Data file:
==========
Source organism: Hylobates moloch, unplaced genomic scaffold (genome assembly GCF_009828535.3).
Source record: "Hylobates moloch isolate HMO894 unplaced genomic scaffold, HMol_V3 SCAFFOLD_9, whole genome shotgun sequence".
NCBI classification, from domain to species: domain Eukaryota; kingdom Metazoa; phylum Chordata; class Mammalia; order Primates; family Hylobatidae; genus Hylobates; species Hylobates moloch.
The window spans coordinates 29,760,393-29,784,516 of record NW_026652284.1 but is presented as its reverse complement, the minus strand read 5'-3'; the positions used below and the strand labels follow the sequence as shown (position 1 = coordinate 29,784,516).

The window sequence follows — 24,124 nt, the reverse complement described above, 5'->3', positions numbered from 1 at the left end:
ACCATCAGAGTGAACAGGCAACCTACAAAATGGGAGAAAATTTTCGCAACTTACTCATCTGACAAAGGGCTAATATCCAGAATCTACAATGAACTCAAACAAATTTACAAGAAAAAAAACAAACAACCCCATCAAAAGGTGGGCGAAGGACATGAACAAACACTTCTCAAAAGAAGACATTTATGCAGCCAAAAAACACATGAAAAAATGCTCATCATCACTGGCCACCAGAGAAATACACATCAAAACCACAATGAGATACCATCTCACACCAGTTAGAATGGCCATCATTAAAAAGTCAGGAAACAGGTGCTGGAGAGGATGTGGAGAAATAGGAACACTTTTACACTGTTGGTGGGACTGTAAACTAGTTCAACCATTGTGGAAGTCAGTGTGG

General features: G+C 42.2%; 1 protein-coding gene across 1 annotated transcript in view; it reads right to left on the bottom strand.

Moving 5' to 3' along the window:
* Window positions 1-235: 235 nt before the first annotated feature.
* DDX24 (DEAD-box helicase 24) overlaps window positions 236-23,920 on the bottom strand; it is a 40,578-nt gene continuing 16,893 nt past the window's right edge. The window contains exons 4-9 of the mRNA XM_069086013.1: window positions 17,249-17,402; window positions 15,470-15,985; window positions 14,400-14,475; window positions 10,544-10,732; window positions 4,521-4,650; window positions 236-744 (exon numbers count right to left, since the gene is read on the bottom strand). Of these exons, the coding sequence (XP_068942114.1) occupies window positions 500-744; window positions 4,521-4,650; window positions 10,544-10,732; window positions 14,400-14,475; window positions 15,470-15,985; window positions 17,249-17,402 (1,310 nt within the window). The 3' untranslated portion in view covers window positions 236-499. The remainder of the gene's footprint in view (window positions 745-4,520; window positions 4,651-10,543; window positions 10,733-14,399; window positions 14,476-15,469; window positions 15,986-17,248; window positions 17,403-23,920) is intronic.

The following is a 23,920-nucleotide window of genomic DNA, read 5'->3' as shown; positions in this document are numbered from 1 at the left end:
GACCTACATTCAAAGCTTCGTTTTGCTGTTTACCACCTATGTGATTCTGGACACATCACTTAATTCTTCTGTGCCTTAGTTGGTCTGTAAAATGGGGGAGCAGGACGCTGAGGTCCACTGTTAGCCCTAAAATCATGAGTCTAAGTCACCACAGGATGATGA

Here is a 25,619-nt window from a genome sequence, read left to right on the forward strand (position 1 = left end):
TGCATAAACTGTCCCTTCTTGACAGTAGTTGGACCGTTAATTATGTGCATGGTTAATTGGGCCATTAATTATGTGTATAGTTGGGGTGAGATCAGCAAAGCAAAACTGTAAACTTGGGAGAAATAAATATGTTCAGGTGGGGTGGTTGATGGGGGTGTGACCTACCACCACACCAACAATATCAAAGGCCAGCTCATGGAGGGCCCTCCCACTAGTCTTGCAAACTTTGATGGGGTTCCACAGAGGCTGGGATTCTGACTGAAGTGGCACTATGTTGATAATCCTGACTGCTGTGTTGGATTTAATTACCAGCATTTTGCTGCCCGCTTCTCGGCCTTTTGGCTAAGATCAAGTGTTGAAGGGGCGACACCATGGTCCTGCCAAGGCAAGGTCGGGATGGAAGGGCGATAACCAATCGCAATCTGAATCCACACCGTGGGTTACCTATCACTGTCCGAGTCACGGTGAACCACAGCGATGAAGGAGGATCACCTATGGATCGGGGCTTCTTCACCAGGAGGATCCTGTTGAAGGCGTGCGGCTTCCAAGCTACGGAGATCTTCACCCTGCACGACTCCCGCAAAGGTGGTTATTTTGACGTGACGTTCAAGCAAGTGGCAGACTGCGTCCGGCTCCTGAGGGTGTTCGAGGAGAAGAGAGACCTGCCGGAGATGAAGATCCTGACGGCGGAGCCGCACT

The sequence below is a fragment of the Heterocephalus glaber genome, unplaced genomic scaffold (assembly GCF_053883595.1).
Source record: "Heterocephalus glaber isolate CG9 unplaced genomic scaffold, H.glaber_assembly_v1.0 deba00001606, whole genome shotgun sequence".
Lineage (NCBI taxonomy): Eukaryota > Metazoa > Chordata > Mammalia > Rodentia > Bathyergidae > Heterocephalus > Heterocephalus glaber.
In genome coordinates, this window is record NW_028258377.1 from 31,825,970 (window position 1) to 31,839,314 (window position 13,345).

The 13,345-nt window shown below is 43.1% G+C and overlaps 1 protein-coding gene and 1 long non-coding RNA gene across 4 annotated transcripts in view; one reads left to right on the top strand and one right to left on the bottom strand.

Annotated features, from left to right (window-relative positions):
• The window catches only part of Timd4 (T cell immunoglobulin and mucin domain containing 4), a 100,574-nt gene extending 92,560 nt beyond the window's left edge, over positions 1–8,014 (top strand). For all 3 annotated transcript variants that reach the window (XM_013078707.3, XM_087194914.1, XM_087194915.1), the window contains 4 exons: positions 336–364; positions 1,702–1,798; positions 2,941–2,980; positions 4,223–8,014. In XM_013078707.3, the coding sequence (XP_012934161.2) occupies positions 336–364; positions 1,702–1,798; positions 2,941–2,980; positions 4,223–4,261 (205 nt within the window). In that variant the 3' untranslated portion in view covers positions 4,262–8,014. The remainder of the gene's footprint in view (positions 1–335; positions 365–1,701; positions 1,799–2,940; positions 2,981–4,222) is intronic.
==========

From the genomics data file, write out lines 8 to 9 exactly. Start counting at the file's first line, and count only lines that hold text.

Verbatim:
Moving 5' to 3' along the window:
* Window positions 1-235: 235 nt before the first annotated feature.